HARPER'S BAZAAR, May 2015
Nestled in celebrity facialist Georgia Louise's modernist atelier on Manhattan's Central Park West is an arsenal of products to create smooth, flawless-looking skin. Her most desired tool, however, is the Deesse Spectrum Mask, a $2,900 Korean-designed LED contraption resembling Jason Voorhees's white hockey mask from Friday the 13th. Louise claims that the mask, which she uses regularly as part of her customized facials ($550 a pop), not only prevents aging, erases fine lines, an improves skin tone but also is "life-changing," she says. "Linda Evangelista was the first client to buy it, then makeup artist Gucci Westman got one, and it just snowballed."
How LED Light Therapy Works So why is the Deesse mask which Louise discovered at a beauty trade show, creating such a buzz? At-home LED (light-emitting diode) treatments are nothing new: They usually involve a handheld device that sends specific wavelengths of light energy (painlessly) into the skin's deeper layers. Red light stimulates collagen and elastin production, which leads to plumped wrinkles and firmer skin; blue light kills the bacteria that contributes to acne. The Deesse has both red and blue lights, and they can be turned on simultaneously. In addition, a third, near-infrared light promotes circulation and scar healing.
A big part of the Deesse's allure is that it's unusual to have red and blue lights in one device, just as it is to be able to combine them. It's also rare to find a device that is contoured to fit over the entire face. Louise says that the mask should be purchased only through skin-care professionals. "You have to give instructions on how to use it—you don't want to overdose on light therapy. It's a professional-strength mask, and it's not something to be bought lightly and abused," she says. "But for anyone who wants to prolong healthy looking skin without invasive surgeries, it's a phenomenal tool." She recommends using the mask no more than three or four times a week in 20-minute increments, after applying Biologique Recherche's Lotion P50 and Creme Masque Vernix to the face. Louise considers a woman in her 40s to be the ideal candidate but says that people with severe acne can also benefit from the mask. "It's fabulous for inflammation and controlling the sebaceous glands," she explains.
The Deesse does have its skeptics. Dermatologist Neil Sadick, medical director of New York's Sadick Research Group, has been testing the device for the past six months and questions its individual effectiveness. However, he believes in the mask's potential usefulness when coupled with in-office treatments. "We might have a patient come in for an Omnilux in-office LED treatment once a month and then use the Deesse at home as a supporting device," he says. "The at-home technologies don't have the same energy levels, so they don't work as well. Plus, there are no good evidence-based studies showing its efficacy that have been published." And there may be risks associated with at-home LED devices: Studies have linked LED light with retinal damage (eye guards should always be worn when using the Deesse). Sadick has had patients "complain of flickering in their eyes" after LED therapy.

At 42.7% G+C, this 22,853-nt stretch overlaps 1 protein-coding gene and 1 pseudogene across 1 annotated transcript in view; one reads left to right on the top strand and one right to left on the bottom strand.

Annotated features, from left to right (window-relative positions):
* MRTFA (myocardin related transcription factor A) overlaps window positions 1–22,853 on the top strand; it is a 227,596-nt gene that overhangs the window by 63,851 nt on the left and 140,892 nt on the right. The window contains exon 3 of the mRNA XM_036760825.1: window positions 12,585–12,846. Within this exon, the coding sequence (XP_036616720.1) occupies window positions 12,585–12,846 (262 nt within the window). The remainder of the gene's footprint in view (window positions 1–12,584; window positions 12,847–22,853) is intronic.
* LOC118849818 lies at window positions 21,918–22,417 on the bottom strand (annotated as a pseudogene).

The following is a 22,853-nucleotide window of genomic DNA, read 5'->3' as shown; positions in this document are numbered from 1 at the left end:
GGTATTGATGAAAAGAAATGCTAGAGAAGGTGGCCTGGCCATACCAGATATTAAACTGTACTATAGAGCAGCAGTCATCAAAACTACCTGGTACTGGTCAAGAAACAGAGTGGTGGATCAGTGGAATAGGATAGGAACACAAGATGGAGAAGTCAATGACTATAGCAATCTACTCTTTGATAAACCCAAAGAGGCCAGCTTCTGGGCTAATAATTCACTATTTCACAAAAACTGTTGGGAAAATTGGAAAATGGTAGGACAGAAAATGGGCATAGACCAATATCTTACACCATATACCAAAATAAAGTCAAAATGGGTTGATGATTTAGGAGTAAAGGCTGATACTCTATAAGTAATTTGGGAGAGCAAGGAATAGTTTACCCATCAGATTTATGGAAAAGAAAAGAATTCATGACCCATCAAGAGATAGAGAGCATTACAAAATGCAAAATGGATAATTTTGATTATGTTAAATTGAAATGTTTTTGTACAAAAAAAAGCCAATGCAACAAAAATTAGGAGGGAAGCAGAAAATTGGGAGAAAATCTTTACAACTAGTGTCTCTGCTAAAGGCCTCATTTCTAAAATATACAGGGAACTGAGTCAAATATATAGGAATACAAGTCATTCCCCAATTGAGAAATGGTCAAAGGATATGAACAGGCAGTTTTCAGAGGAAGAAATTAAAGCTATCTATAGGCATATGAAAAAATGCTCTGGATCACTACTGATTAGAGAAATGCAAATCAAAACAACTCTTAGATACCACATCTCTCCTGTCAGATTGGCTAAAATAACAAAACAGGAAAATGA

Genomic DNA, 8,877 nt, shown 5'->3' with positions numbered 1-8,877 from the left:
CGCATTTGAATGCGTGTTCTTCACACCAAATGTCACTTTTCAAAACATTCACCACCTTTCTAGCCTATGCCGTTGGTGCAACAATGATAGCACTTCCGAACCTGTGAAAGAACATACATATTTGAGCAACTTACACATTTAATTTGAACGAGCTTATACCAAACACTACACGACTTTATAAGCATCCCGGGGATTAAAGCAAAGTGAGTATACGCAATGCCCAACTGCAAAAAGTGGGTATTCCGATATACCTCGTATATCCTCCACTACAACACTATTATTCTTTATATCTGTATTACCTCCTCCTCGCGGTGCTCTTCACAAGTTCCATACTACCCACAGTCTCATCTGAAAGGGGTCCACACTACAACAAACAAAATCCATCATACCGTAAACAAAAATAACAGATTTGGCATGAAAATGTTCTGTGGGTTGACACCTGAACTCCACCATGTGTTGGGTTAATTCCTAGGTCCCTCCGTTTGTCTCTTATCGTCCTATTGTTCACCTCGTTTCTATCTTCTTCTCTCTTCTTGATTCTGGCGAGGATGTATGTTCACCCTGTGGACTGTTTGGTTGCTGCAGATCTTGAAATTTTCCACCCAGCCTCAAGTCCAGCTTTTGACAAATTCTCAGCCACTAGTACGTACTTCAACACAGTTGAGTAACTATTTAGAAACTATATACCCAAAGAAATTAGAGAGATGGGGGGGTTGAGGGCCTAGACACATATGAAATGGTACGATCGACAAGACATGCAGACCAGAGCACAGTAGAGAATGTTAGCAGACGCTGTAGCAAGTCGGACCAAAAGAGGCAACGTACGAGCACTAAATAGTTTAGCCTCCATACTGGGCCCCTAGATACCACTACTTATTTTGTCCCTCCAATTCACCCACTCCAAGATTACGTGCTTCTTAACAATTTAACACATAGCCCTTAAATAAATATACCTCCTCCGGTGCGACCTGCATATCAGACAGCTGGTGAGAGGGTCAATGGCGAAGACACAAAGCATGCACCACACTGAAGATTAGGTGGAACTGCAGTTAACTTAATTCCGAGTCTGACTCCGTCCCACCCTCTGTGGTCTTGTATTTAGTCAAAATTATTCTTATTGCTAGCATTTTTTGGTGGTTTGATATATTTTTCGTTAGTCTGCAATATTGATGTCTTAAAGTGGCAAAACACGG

Westman, one of the fashion industry's most sought-after makeup artists, has no complaints. She's a devoted fan of the device, for use both on herself at home and on her celebrity and model clients at photo shoots. "I had been using handheld light machines for years, and it would take an hour and a half to do my whole face," she says. "Something started happening with my skin—rosacea, I think—and it was brutal; nothing was working. I used the Deesse one time, and the texture and quality of my skin changed. It's definitely tighter."
What's Next The distributor of Deesse, GTG Korea, is launching a souped-up version called the Opera, which offers more coverage through strips that capture the sides of the face, ears, and hairline, as well as an additional neck panel. Along with the LED lights, the Opera has a galvanic current feature, which purports to firm skin and increase product absorption. And there's a built-in nozzle that can be connected to an oxygen generator for oxygen facials. Until she can try this new mask, Westman keeps her Deesse tucked under her side of the bed. "I look like a freak when I lie next to my husband. I don't care though," she says, laughing.